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When shall we fully support agriculture?

Discussion in 'Habari na Hoja mchanganyiko' started by armanisankara, Aug 17, 2012.

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    armanisankara JF-Expert Member

    Aug 17, 2012
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    By most estimates, agriculture is the biggest and most important employer in Tanzania, accounting for the survival and development of over 80 per cent of the population. The seamy side of an otherwise heartwarming story is however that most first-line players in the sector are small-time subsistence farmers. Thus, mainly because of being heavily dependent on the hoe and other "primitive" tools, they engage in backbreaking drudgery on the tiny pieces of land at their disposal and get little from their sweat and toil.

    The last several decades have witnessed intermittent government and various other interventions aimed at making this crucial sector pay more at less effort, in part by ensuring greater and better use of appropriate inputs. For all practical purposes, though, the bulk of the millions of small-time farmers in the country remain with long distances to cover before they can realise the benefits that really serious investment in agriculture has on offer.

    Fortunately, one does not have to leave Tanzania to have an eye-witness account of these benefits – scores of local and foreign investors have already amply demonstrated that this is no longer science fiction but is being practised with resounding success in several parts of the country. Sadly, on the whole, the farming fraternity has not learned much from such success stories – at least going by the status of most of the agriculture practised in the country.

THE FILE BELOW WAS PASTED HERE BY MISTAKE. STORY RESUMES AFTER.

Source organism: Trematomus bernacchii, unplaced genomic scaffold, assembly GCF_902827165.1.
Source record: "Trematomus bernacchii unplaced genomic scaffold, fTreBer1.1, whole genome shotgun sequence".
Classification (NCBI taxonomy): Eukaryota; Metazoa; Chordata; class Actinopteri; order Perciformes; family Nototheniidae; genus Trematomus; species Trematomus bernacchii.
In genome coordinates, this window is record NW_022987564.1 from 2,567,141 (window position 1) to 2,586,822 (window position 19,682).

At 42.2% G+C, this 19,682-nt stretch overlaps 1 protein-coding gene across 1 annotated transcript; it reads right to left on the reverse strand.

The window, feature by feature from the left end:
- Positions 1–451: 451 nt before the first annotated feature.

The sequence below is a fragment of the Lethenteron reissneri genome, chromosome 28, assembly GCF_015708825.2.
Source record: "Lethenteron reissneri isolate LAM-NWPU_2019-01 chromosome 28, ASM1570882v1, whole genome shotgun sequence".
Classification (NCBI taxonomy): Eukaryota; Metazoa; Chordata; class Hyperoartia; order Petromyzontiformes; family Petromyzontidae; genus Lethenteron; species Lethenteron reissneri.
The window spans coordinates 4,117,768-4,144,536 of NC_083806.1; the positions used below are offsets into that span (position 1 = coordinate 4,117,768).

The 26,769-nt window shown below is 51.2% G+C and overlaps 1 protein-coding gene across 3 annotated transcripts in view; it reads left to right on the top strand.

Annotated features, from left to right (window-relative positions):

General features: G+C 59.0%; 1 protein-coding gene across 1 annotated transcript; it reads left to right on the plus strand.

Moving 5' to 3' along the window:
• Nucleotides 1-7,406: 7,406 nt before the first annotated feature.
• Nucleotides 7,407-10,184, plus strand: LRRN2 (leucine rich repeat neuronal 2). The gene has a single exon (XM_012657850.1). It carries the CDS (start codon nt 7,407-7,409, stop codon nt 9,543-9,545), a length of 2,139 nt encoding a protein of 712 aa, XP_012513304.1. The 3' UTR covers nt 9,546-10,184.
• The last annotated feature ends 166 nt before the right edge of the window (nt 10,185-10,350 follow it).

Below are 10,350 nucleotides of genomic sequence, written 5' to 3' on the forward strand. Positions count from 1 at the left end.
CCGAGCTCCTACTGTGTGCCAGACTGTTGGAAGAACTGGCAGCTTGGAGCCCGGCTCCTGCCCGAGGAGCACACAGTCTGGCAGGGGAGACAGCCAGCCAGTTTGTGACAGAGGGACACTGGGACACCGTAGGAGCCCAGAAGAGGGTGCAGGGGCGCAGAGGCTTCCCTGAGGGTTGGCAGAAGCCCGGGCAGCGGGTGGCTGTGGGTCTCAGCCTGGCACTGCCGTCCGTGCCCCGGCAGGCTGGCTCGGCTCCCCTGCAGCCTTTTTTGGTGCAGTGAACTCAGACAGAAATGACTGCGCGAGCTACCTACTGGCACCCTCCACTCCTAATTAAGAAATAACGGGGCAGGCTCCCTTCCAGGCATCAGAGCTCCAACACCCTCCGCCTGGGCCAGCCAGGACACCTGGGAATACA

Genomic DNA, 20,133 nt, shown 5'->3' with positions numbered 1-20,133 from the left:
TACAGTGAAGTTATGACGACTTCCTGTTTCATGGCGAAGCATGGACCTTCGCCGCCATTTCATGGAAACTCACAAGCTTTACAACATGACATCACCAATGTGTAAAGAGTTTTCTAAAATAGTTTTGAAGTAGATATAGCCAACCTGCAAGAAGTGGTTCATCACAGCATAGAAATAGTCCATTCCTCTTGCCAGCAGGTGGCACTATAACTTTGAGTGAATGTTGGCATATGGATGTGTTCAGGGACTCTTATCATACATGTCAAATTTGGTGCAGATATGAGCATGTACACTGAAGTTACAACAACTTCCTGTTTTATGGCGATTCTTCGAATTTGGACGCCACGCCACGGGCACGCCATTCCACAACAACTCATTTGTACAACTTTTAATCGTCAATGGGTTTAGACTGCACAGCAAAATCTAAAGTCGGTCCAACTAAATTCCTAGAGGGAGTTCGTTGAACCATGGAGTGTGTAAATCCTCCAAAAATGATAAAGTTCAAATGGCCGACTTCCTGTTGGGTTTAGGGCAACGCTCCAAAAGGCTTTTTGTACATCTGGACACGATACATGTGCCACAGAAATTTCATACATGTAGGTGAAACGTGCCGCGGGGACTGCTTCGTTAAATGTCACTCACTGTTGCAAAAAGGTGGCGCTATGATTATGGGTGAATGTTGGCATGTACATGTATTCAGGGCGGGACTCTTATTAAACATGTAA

Now, Vice President Dr Mohamed Gharib Bilal graced Farmers Day celebrations yesterday with a reminder to the nation that Tanzanians can guarantee themselves sustainable food security if agriculture is effectively supported by science and technology. He underlined the need to transform the country's agriculture into a modern and therefore less energy-sapping but more productive industry, correctly arguing that a nation unable to feed itself is sure to find itself in a crisis of dignity.

    Perhaps even more important and relevant was the VP's declaration that the government would continue to extend to extend to farmers support aimed at empowering them to produce enough food and to spare, including ensuring that every village in the country enjoys the expert services of at least one agricultural extension officer.

    Equally so was a pronouncement by the Agriculture, Food Security and Cooperatives minister to the effect that the government has not only set aside over 75bn/- for subsidising the cultivation of maize, rice, sorghum, sunflower, tea, cotton and other food and cash crops but would ensure enough local production of fertiliser for the country's needs. But while this genuinely ought to be cause for the farming public to applaud, it is common knowledge that the national agricultural initiative popularly known as Kilimo Kwanza stipulates as much – if not more eloquently – but the nation is yet to lend it the support it so evidently deserves.

    We also know that millions of our farmers are yet to appreciate the advantages of modern agricultural methods, particularly the appropriate use of fertiliser, pesticides and better seed. The bottom line is that we urgently need to sensitise farmers and the larger public on the benefits Kilimo Kwanza promises and, having satisfied ourselves that the message has sunk, fully support the serious implementation of the initiative's objectives.



    KOMBAJR JF-Expert Member

    Aug 17, 2012
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    Tutakapo uza MaV8 yote na kununua Matrekta na pembejeo.